Cyber Insurance 101: Read This Before Selecting a Cyber Insurance Policy
Several recent, large-scale cyber events, including both data breaches and cyber attacks, demonstrate that companies, both large and small, must protect themselves against the risk of a cyber event. Cyber insurance policies can be an effective means of mitigating such risk, and with the average cost of responding to a data breach or cyber attack now in excess of $6 million, the decision to obtain such a policy is not necessarily a difficult one. But finding the right cyber insurance policy can pose a much more challenging task.
Although traditional CGL policies may, in limited circumstances, still provide coverage in the event of a data breach or cyber attack, relying on such policies to cover cyber liabilities has become increasingly risky and uncertain. In fact, many insurance companies now require the exclusion of cyber liabilities from CGL policies. Indeed, although the Fourth Circuit recently held, in Travelers Indemnity Co. v. Portal Healthcare Solutions, LLC, 644 Fed. Appx. 245 (4th Cir. 2016), that the insured’s CGL policy provided coverage against a lawsuit for the alleged digital publication of private medical information, that holding will only serve to further motivate insurers to require specialized cyber insurance policies.
For a number of reasons, the process of selecting the right cyber insurance policy is unlikely to be as straightforward as picking between traditional providers for an auto insurance policy. Instead, because of the lack of standardization in the cyber insurance industry, a company in the market for cyber insurance is likely to find countless variations in coverage offerings. Although this lack of standardization provides opportunity to negotiate coverage options, it also makes comparing policies and finding coverage suitable for specific business needs more difficult, and creates a risk of obtaining a policy with critical gaps in coverage.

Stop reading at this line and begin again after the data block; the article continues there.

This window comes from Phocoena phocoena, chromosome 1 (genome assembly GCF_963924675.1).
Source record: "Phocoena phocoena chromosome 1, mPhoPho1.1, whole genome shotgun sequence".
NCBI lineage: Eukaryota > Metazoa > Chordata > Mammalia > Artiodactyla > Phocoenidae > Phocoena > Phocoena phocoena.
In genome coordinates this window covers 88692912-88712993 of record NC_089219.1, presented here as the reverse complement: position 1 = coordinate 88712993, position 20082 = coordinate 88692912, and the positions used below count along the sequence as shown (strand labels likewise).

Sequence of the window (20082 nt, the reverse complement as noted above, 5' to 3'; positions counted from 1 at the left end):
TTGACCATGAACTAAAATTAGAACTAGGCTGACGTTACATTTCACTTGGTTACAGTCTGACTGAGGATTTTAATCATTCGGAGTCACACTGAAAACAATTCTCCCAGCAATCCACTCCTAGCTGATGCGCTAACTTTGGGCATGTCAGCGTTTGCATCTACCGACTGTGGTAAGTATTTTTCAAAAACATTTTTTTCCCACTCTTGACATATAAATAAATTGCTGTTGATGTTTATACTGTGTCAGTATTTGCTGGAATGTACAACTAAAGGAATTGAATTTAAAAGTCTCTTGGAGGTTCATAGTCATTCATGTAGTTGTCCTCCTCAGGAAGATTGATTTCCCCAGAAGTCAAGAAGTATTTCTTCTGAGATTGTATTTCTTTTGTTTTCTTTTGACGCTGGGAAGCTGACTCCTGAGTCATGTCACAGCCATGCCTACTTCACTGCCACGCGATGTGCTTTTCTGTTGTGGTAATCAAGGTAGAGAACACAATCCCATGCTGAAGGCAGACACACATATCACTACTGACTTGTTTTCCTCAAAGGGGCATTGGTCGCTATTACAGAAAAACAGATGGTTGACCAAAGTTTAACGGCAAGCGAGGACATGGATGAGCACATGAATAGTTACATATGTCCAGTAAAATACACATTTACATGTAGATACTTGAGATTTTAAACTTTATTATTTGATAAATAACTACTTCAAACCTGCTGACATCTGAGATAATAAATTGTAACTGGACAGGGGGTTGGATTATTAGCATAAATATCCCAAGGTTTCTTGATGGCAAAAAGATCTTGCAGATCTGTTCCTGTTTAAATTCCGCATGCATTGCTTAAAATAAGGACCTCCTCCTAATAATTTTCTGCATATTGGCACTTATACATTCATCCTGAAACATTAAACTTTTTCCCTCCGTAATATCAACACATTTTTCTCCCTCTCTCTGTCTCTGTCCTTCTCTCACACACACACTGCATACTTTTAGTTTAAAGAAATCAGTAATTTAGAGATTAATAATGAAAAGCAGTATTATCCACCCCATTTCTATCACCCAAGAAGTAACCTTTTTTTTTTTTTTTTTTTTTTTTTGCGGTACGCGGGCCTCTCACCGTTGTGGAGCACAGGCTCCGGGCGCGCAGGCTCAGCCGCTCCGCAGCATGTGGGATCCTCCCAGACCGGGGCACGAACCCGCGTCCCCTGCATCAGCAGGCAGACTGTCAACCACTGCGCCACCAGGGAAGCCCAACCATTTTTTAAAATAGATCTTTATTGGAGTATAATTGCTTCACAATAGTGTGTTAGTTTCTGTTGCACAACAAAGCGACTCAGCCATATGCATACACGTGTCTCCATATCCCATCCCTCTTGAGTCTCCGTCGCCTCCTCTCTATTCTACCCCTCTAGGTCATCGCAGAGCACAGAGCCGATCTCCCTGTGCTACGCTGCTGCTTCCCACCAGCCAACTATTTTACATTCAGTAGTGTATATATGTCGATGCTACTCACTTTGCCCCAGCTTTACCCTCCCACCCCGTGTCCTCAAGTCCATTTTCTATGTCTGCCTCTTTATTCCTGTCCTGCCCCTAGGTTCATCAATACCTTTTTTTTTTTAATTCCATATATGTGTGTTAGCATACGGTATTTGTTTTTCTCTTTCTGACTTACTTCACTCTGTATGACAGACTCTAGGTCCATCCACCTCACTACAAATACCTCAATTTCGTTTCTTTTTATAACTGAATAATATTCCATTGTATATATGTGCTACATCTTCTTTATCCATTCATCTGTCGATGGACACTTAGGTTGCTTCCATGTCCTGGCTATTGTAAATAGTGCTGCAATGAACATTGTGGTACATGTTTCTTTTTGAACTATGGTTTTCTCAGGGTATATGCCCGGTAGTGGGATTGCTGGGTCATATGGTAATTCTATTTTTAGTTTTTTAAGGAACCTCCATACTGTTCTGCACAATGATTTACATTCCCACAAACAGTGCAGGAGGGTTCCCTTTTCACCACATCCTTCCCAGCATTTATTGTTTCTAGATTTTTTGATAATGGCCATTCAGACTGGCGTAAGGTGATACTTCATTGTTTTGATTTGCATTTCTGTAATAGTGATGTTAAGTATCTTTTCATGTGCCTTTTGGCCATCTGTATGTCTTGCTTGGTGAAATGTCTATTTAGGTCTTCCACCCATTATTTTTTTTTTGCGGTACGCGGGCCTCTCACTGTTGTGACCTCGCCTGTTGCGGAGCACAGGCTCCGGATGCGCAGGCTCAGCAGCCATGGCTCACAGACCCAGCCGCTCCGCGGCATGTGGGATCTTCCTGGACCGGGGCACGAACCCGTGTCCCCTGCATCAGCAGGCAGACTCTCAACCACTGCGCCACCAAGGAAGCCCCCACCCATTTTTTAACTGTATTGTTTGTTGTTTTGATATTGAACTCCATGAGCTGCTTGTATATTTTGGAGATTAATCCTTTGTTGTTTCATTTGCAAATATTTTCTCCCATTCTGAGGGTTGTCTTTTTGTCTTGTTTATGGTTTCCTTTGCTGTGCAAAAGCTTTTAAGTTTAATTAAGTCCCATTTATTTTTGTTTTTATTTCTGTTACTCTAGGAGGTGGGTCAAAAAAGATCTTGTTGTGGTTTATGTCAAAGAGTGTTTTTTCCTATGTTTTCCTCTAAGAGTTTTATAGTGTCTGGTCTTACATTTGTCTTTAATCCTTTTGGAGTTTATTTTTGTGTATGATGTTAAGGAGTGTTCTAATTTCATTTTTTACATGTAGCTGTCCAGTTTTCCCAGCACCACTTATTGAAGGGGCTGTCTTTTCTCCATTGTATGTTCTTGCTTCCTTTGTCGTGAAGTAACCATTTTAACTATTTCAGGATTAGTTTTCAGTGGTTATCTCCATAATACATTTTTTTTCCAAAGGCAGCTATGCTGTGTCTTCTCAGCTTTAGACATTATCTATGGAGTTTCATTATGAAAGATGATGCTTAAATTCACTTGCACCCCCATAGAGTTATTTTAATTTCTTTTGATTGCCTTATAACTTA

Consequently, before acquiring a cyber insurance policy, a company should be sure to first develop a complete understanding of the cyber risks specific to its business, thoroughly evaluate the extent to which its cyber insurance policy options cover those risks, and consult with a broker and legal counsel to make sure that it obtains a policy that adequately covers the types of risks that actually matter.
Understanding the Types of Cyber Insurance Coverage
The two main types of cyber risk coverage that companies generally consider include first-party coverage and third-party liability coverage:
First-Party Coverage can cover direct costs associated with responding to a cyber event, such as the unintended disclosure or loss of personal information, the theft, destruction, or loss of data caused by a crime or fraud, and the introduction of malware or viruses. Cyber events such as these can give rise to a number of significant costs including, among other things, costs for:
- Forensic investigation (i.e., costs for determining cause/impact of cyber event)
- Legal advice (i.e., costs to determine notification and regulatory obligations)
- Business interruption (i.e., losses of profit and extra expense due to network down time)
- Post-breach notification (i.e., costs for notifying potentially affected parties)
- Credit monitoring (i.e., costs for providing credit monitoring to potentially affected parties)
- Crisis management (i.e., costs for educating potentially affected parties)
- Hardware replacement
- Data restoration
Third-party liability coverage can cover costs associated with claims, lawsuits, and regulatory inquiries arising from a cyber event, including, among other things, costs for:
- Privacy liability (i.e., defense costs, judgments, and/or settlements associated with claims brought by employees or customers who suffer a breach of privacy due to a data breach or cyber attack)